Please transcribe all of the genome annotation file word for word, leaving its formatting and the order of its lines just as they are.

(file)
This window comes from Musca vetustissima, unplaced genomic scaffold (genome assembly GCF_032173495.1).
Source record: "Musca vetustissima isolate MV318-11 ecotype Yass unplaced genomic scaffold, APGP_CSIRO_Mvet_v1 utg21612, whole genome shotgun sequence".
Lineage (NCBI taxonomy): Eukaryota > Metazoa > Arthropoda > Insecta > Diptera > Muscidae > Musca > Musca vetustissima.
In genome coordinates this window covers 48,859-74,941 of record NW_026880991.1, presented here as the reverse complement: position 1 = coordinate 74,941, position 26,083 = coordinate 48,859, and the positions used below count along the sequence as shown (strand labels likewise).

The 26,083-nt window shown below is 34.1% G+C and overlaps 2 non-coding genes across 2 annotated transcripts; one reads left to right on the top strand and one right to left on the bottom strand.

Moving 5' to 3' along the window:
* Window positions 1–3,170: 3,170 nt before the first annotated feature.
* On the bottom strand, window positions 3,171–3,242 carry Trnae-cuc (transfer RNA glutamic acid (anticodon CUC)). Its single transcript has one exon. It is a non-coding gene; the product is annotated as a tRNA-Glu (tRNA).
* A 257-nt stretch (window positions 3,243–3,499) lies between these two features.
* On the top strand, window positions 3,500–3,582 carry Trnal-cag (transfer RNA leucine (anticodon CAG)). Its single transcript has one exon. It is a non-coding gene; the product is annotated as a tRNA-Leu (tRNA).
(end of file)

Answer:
This window comes from Musca vetustissima, unplaced genomic scaffold (genome assembly GCF_032173495.1).
Source record: "Musca vetustissima isolate MV318-11 ecotype Yass unplaced genomic scaffold, APGP_CSIRO_Mvet_v1 utg21612, whole genome shotgun sequence".
Lineage (NCBI taxonomy): Eukaryota > Metazoa > Arthropoda > Insecta > Diptera > Muscidae > Musca > Musca vetustissima.
In genome coordinates this window covers 48,859-74,941 of record NW_026880991.1, presented here as the reverse complement: position 1 = coordinate 74,941, position 26,083 = coordinate 48,859, and the positions used below count along the sequence as shown (strand labels likewise).

The 26,083-nt window shown below is 34.1% G+C and overlaps 2 non-coding genes across 2 annotated transcripts; one reads left to right on the top strand and one right to left on the bottom strand.

Moving 5' to 3' along the window:
* Window positions 1–3,170: 3,170 nt before the first annotated feature.
* On the bottom strand, window positions 3,171–3,242 carry Trnae-cuc (transfer RNA glutamic acid (anticodon CUC)). Its single transcript has one exon. It is a non-coding gene; the product is annotated as a tRNA-Glu (tRNA).
* A 257-nt stretch (window positions 3,243–3,499) lies between these two features.
* On the top strand, window positions 3,500–3,582 carry Trnal-cag (transfer RNA leucine (anticodon CAG)). Its single transcript has one exon. It is a non-coding gene; the product is annotated as a tRNA-Leu (tRNA).